Question of the Month with Comment
MedSun: Newsletter #17, September 2007

Findings of a study by J.L. Tri, M.S.E.E.; R.P. Severson, CBET; L.K. Hyberger, M.A., CCRC; and D.L. Hayes, M.D., published in Mayo Clinic Proceedings [82(3):282–285], showed that no problems were found during 300 tests of two different telephone technologies from different carriers. From February through June 2006, the cell or mobile phones were switched on near 192 medical devices in 75 patient rooms. The incidence of clinically important interferences was 0 percent.

In light of these findings, has your facility changed the cell phone policy? Would you be willing to share these changes?

The Mayo Clinic study is a good one for very specific conditions. It does not, however, address the cause–effect relationship between unintentional radio frequency (RF) sources such as cellular phones and handheld music devices, and medical instruments operating within short distances. Several factors influence electromagnetic interference (EMI), including the power setting of the cellular phone (which varies and is not under user control), the transmission platform, the physical layout of the patient room and building, the distance separating the RF source and the medical instrument, and, very importantly, the medical instrument’s wiring harness and its enclosure design. For example, dialysis machines with long wiring harnesses have demonstrated higher sensitivity to EMI than have small electronic thermometers. In addition, the mode of failure is important: a change in the operation of the instrument, which is not readily detectable by the user, is more critical than a change that generates an alarm or an obvious malfunction and then self-corrects.

The effects of EMI on medical instrument performance have been documented In multi-institution studies.* One of the studies—conducted in the clinical environment of a hospital acute care area after obtaining documented consent from patients—showed that under certain conditions related to power, platform, distance, and medical instrument, EMI problems can be replicated and mitigated by appropriate education, policy, and procedures.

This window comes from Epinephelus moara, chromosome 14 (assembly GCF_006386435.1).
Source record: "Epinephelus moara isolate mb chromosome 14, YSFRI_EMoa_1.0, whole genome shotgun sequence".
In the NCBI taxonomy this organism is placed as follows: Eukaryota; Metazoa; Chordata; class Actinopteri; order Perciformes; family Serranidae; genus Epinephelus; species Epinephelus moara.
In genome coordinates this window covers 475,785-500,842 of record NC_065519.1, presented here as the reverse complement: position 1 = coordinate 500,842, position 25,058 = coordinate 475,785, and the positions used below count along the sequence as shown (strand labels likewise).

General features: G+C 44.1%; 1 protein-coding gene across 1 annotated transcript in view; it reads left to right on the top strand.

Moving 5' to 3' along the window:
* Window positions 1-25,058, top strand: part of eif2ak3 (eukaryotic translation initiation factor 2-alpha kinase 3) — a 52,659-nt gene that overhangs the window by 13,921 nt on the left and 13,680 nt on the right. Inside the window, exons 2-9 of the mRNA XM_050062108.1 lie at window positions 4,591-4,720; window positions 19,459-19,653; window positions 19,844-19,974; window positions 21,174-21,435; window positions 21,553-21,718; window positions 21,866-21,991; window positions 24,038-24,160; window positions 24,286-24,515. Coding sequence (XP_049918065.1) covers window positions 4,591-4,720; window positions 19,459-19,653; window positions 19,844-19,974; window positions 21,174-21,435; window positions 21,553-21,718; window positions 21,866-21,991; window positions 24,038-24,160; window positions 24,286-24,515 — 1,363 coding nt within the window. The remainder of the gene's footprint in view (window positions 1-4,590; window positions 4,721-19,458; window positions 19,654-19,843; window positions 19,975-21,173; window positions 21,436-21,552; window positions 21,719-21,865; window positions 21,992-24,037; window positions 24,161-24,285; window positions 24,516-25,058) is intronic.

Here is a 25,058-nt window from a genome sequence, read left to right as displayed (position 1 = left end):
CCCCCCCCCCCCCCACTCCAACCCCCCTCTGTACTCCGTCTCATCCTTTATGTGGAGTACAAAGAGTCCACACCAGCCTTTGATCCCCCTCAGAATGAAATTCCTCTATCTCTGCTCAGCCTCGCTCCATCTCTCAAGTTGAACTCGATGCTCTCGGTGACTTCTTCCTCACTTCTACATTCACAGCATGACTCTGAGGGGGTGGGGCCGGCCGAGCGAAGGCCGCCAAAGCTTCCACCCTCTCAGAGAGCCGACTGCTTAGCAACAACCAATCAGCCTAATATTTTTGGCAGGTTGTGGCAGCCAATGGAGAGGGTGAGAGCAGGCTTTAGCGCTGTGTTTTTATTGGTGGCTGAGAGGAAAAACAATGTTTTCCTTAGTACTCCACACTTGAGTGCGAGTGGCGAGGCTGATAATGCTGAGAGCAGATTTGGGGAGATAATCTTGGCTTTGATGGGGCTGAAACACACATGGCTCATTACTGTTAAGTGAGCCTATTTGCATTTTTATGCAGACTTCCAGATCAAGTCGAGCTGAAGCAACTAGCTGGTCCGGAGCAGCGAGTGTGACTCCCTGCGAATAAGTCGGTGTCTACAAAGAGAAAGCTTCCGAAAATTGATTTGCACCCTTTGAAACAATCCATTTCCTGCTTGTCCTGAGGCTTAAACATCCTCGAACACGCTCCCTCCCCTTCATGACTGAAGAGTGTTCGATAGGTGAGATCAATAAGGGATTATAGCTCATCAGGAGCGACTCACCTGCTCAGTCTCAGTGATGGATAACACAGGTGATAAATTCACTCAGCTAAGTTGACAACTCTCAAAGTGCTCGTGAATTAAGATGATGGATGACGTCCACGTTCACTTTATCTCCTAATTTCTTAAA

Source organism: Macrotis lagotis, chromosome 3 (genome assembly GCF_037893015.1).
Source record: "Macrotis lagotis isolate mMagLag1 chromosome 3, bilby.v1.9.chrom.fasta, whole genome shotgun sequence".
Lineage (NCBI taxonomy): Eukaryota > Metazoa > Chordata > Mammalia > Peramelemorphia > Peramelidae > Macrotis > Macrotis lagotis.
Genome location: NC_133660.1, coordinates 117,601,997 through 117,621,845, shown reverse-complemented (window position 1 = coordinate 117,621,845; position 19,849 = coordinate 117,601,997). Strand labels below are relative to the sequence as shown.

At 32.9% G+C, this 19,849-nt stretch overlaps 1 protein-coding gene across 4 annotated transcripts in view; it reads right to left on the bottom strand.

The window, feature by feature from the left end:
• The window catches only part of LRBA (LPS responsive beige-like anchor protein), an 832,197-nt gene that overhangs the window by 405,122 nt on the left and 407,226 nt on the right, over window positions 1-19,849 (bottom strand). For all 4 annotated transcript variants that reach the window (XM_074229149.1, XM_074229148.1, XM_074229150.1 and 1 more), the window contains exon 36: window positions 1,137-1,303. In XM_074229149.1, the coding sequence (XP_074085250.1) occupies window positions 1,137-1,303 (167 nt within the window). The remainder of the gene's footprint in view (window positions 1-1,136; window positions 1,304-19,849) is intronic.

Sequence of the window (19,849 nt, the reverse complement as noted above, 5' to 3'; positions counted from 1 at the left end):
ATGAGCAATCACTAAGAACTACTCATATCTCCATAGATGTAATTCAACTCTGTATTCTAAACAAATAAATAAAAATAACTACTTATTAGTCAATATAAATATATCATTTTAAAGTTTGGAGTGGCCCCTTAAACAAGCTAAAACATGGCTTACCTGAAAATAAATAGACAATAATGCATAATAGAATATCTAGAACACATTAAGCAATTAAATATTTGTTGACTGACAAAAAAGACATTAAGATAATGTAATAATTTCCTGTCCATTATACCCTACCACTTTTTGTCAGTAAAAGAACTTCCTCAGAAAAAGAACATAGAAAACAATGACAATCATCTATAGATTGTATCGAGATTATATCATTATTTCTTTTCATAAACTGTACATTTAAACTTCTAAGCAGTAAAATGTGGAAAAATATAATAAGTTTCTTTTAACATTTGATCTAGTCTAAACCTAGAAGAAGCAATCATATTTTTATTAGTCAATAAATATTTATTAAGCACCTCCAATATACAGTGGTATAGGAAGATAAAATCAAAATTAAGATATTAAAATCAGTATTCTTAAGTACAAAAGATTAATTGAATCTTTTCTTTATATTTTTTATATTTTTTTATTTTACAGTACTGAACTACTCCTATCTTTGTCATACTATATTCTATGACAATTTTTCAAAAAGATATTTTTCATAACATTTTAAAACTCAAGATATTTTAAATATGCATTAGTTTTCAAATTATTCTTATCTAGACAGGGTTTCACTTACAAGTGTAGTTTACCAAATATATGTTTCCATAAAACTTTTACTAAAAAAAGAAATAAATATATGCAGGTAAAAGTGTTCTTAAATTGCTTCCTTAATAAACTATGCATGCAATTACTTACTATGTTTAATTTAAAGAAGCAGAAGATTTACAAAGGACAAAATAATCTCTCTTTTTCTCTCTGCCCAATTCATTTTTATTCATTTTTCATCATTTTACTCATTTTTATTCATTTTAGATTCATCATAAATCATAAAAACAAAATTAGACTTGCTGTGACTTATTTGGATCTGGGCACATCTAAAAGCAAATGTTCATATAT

Without a study that includes all the different transmission platforms and combinations of medical instruments used in the clinical environment, the complete relaxation of a cell phone ban is unsafe. Many years ago, in the absence of good clinical studies, we banned cell phone use in our hospital. However, after performing a study involving real-world clinical conditions, we realized that all the interference effects occurred within a 3-foot radius of the medical device or the “sphere of risk.” As a result, 5 years ago, we modified our policy to prohibit the use of cellular phones within the "sphere of risk" in specific locations where the density of medical instruments is higher and where EMI problems were previously observed, namely the dialysis unit, catheterization lab, and intensive care unit. This policy is still in place.

We have relaxed our cell phone policy over the last couple of years. In critical care areas, cell phones can only be used in the waiting areas. As for other areas in the facility, we maintain a 3-foot policy, meaning that one must be at least 3 feet away from a medical device when using a cell phone. We also require that users of two-way radios keep a distance of 15 feet from medical equipment.

From FDA: FDA does not have specific recommendations on the use of cell phones in hospitals. Based on circumstances, each hospital must assess its own risk and manage its electromagnetic environment. "FDA/CDRH Recommendations for EMC/EMI in Healthcare Facilities."

*See “Safe Use of Cellular Telephones in Hospitals: Fundamental Principles and Case Studies,” by T. Cohen, M.S. CCE; W.S. Ellis, Ph.D., M.D.; J.J. Morrissey, Ph.D.; C. Bakuzonis, M.Eng., CCE; Y. David, PE, Ed.D., CCE; W.D. Paperman, CE, in the Journal of Healthcare Information Management 19(4): 38–48,

Additional Information:

FDA/CDRH Recommendations for EMC/EMI in Healthcare Facilities

Additional information on this topic is available at

Safe Use of Cellular Telephones in Hospitals: Fundamental Principles and Case Studies

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